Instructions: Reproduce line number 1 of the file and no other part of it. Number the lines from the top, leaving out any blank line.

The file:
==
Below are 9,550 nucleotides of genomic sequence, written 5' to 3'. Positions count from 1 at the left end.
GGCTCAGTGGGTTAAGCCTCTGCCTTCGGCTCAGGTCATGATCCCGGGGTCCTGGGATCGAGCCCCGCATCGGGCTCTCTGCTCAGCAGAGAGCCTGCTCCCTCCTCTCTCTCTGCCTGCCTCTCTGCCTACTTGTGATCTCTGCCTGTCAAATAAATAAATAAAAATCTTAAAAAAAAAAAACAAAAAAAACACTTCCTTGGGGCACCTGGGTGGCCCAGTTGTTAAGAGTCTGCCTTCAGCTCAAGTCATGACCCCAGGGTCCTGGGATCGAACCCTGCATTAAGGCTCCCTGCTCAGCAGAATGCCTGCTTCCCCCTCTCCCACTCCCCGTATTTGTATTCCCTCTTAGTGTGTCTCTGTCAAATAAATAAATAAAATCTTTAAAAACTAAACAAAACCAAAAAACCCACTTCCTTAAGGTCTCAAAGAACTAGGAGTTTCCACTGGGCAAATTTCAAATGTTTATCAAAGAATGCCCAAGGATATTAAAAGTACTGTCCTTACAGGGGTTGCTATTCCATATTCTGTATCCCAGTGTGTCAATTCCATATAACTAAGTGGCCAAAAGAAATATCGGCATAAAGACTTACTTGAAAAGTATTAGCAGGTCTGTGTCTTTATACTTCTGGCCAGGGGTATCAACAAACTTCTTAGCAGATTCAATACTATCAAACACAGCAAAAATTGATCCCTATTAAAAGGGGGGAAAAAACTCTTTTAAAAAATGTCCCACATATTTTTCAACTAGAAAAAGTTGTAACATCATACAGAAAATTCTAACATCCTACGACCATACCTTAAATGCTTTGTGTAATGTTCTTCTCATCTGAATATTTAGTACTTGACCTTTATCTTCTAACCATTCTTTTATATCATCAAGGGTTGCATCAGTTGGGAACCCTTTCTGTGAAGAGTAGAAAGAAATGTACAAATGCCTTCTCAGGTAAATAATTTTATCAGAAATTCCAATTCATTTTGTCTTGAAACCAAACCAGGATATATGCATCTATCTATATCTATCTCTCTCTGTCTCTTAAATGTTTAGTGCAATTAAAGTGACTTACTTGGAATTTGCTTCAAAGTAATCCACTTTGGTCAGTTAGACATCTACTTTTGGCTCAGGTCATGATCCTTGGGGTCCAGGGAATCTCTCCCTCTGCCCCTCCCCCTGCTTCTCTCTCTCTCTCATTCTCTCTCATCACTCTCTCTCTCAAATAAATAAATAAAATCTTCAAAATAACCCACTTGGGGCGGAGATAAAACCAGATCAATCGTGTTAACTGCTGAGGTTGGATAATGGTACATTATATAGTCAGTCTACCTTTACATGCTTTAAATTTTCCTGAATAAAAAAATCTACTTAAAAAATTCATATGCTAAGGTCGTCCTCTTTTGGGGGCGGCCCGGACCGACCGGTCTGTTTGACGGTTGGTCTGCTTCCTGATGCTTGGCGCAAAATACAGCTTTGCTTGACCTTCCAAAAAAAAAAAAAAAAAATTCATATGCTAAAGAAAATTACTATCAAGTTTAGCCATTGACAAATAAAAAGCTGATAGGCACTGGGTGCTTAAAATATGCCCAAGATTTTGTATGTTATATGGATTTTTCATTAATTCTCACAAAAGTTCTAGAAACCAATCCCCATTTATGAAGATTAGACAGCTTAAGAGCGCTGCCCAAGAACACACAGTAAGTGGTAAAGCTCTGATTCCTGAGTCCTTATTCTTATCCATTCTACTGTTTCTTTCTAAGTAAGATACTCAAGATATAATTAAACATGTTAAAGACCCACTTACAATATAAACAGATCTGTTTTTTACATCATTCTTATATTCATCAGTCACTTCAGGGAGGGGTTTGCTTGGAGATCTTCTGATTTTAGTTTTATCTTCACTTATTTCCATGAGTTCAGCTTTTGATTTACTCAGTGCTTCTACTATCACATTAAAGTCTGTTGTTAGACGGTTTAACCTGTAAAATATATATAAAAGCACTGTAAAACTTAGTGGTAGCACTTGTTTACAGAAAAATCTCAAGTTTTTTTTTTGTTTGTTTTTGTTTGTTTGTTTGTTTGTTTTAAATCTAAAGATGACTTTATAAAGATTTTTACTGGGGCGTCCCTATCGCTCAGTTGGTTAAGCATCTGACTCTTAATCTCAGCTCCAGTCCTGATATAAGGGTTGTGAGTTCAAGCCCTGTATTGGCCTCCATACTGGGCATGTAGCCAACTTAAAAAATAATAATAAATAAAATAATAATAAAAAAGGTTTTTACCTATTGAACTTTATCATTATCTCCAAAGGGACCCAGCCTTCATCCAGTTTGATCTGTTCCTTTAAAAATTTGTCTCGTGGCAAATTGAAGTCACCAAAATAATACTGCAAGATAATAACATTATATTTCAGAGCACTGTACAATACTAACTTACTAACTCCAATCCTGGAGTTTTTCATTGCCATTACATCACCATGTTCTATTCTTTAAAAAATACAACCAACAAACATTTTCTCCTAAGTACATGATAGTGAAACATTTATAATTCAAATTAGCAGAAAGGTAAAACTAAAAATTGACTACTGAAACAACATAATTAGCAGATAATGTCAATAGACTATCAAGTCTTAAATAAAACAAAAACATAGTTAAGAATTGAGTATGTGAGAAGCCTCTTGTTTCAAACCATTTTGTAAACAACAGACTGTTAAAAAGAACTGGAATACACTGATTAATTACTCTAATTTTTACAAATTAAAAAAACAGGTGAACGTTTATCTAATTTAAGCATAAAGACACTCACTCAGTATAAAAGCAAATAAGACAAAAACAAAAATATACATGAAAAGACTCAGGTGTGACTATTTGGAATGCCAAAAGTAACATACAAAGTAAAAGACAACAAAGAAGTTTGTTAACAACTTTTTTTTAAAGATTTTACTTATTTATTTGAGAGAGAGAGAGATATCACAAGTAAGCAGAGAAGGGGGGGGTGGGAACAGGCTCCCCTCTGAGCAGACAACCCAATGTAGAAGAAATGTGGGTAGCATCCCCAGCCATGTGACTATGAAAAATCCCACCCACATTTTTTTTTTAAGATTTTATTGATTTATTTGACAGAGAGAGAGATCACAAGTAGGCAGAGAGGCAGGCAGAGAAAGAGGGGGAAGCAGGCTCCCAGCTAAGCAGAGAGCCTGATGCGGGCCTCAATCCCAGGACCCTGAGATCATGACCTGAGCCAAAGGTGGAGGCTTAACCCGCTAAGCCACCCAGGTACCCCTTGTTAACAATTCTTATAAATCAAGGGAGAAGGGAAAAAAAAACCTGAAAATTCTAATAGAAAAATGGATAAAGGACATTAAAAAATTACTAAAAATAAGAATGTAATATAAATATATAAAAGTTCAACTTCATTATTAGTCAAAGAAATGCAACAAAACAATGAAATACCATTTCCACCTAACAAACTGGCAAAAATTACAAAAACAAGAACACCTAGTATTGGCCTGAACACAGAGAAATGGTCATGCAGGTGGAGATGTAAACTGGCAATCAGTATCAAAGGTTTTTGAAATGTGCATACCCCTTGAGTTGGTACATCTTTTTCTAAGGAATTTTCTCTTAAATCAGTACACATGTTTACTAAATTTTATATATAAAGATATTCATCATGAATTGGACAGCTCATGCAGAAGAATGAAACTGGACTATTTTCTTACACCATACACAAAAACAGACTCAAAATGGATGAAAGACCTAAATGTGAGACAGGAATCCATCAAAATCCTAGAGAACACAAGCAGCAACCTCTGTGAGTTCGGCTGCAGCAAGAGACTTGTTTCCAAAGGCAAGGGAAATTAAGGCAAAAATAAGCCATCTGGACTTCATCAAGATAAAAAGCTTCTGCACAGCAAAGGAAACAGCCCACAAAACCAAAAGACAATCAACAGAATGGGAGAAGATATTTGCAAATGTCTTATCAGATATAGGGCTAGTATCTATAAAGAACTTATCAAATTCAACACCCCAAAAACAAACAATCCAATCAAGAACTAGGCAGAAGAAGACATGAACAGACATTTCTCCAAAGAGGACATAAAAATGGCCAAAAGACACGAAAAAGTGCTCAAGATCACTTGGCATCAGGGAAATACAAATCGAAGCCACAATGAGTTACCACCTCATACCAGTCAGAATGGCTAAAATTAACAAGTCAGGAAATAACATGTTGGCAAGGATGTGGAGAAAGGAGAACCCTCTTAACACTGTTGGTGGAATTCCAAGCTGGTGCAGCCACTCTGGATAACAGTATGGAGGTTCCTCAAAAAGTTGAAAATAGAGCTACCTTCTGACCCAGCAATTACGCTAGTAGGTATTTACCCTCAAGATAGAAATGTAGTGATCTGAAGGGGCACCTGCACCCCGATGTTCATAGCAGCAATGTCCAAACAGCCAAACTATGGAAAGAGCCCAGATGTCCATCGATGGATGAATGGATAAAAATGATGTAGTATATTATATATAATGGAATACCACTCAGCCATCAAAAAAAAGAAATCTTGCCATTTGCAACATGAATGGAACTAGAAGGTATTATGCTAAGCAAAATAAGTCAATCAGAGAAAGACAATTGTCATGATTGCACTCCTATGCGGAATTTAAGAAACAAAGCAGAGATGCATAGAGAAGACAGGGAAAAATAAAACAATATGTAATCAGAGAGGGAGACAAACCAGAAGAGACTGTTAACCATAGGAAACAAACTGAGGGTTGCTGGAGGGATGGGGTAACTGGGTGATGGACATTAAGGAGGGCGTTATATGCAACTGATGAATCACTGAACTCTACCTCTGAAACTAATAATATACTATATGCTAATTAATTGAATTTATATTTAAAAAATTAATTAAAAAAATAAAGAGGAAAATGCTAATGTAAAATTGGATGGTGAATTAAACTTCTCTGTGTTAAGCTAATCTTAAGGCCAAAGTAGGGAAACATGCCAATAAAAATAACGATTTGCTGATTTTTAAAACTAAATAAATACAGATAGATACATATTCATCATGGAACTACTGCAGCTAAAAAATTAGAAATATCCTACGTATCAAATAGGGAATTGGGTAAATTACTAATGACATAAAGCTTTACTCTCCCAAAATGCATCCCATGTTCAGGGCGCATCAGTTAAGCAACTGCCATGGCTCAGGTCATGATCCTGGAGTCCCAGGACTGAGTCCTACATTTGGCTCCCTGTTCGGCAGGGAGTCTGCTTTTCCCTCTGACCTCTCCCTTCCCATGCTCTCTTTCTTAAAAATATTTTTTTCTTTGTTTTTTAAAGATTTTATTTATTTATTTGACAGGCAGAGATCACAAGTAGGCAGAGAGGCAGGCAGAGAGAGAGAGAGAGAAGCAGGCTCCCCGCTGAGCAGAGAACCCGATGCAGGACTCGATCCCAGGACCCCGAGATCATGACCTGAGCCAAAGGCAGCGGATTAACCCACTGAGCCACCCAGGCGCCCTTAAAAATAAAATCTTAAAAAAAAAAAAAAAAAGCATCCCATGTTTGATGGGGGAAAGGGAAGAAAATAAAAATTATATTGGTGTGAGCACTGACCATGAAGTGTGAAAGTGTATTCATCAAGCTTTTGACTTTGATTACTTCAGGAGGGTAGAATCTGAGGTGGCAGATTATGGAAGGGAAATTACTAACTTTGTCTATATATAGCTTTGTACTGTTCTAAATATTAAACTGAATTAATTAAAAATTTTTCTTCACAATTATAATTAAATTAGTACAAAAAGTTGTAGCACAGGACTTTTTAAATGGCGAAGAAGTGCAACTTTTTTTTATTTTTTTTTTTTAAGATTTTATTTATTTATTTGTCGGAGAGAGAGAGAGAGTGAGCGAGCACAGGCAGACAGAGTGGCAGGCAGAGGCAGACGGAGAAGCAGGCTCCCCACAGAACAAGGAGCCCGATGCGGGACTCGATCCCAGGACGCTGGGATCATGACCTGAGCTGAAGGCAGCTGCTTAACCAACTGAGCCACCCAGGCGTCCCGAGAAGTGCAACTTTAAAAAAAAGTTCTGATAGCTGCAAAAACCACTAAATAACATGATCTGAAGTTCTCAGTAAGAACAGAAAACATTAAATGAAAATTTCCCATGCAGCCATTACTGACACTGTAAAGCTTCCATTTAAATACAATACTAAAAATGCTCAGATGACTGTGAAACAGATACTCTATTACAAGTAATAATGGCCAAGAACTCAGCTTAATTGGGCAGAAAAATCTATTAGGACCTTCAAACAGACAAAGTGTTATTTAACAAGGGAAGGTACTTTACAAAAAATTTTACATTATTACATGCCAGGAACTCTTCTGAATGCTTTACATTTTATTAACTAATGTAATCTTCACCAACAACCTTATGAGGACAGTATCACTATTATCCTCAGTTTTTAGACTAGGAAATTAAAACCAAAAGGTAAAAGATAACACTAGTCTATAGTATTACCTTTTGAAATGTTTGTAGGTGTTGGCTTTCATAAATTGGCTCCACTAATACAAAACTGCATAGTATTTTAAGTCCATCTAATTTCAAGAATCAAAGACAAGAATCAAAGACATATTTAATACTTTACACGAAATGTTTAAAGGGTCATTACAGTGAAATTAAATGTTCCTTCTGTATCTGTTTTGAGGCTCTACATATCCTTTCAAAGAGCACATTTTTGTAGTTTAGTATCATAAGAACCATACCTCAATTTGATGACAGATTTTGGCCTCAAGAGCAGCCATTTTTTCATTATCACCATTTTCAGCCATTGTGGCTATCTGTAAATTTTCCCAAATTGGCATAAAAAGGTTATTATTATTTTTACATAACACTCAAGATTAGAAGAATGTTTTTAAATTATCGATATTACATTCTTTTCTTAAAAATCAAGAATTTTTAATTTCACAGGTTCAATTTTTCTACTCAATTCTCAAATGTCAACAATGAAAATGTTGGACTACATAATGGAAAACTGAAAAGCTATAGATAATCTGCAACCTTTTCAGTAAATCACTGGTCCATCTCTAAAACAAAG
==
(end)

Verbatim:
Below are 9,550 nucleotides of genomic sequence, written 5' to 3'. Positions count from 1 at the left end.